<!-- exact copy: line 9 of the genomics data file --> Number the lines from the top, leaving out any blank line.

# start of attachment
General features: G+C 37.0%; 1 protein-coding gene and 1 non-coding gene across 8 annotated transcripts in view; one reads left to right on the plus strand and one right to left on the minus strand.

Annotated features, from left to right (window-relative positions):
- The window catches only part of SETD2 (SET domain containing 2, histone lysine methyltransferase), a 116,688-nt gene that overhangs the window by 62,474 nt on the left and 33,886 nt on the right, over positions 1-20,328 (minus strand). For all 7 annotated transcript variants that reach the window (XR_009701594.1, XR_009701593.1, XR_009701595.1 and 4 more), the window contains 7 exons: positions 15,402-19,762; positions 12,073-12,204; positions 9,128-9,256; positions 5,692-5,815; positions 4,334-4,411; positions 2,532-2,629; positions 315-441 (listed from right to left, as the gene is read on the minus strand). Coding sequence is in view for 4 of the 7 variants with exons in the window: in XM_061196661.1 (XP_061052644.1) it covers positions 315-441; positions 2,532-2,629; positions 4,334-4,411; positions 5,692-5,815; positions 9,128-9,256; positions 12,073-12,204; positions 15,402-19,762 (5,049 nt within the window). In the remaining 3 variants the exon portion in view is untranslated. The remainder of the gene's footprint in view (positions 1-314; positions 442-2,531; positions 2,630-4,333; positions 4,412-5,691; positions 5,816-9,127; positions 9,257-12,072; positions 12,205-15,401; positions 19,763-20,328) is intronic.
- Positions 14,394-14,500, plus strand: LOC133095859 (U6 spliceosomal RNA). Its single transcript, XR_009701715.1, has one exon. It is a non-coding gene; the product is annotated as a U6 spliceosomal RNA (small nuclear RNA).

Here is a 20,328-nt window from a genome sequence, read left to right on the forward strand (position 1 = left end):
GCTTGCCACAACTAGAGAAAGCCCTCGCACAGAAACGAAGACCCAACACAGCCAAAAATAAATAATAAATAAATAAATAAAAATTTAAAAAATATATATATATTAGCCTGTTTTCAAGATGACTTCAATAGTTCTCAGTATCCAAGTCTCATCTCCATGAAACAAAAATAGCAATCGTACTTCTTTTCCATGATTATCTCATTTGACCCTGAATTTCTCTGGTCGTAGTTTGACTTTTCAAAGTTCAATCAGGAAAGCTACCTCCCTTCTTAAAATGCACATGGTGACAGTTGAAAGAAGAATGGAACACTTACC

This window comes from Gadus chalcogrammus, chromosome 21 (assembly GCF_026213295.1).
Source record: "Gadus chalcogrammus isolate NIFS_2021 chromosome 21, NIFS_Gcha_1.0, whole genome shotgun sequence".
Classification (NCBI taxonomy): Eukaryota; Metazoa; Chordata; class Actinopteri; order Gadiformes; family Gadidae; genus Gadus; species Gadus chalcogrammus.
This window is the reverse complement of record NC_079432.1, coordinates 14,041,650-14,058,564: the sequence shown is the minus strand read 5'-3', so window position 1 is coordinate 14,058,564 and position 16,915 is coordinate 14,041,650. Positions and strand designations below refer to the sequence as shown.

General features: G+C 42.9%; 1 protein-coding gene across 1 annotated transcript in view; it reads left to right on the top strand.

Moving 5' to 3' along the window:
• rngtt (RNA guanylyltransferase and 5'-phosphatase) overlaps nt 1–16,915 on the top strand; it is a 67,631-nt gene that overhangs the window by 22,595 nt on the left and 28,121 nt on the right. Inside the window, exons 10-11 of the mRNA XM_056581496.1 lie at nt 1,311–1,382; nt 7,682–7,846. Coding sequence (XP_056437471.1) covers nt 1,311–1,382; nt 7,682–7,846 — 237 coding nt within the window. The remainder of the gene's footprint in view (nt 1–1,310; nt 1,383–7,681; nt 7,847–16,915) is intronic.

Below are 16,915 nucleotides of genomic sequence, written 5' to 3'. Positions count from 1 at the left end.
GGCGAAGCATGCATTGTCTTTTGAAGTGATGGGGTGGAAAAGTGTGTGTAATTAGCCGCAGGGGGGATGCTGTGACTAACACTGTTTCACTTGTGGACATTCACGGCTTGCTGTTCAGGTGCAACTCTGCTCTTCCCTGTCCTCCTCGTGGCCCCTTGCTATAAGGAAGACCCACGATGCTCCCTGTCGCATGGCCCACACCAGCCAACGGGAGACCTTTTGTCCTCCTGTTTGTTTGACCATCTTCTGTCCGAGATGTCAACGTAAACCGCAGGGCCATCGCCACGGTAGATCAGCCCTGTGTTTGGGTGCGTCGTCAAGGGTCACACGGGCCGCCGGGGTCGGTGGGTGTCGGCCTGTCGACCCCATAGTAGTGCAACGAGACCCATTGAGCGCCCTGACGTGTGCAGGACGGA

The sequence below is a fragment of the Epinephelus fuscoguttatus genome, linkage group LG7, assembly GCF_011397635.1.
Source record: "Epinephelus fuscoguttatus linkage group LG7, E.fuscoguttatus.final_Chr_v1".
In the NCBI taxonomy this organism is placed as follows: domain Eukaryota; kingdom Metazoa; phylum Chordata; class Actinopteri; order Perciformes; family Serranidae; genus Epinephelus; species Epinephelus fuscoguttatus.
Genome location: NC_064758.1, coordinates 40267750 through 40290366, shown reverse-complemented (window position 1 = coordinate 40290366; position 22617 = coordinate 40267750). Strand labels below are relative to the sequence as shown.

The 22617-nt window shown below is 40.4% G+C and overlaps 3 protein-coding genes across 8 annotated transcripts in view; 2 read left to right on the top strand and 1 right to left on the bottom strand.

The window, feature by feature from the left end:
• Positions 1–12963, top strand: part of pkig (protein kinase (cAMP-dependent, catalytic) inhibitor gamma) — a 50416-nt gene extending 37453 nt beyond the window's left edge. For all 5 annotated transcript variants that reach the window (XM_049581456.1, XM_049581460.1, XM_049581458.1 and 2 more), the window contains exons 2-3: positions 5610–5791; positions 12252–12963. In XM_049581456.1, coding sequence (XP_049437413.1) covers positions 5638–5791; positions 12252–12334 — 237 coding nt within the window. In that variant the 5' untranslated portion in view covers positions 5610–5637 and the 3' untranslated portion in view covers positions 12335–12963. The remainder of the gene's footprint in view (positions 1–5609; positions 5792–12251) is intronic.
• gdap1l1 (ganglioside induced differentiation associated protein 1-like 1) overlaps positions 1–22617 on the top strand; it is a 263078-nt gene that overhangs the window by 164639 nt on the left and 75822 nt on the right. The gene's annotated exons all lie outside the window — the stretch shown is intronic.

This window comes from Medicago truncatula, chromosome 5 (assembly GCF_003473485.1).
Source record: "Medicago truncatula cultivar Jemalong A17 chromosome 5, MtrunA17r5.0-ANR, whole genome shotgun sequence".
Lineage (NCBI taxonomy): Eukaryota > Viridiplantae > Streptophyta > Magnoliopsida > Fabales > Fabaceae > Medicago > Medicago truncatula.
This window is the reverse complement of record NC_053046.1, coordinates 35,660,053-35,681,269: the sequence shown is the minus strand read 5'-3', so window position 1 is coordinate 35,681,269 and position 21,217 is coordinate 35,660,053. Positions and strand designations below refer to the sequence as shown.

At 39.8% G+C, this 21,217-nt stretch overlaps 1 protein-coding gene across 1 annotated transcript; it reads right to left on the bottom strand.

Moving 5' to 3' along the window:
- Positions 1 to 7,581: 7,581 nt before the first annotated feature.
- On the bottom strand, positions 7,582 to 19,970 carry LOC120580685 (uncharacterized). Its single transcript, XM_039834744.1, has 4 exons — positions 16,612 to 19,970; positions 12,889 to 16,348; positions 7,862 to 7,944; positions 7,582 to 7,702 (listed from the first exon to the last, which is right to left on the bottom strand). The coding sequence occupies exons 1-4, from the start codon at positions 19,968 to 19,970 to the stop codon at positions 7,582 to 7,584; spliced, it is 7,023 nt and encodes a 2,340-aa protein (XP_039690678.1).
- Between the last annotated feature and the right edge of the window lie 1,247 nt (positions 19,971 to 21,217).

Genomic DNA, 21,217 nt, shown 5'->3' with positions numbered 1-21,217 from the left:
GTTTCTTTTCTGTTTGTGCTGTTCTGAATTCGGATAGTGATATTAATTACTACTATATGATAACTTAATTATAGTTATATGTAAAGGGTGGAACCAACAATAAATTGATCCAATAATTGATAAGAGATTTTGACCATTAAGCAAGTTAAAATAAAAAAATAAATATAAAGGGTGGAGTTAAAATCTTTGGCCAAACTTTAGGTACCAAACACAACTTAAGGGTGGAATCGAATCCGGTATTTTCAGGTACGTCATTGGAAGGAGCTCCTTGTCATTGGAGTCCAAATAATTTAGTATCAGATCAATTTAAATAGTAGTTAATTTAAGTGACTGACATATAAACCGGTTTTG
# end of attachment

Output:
Classification (NCBI taxonomy): Eukaryota; Metazoa; Chordata; class Actinopteri; order Gadiformes; family Gadidae; genus Gadus; species Gadus chalcogrammus.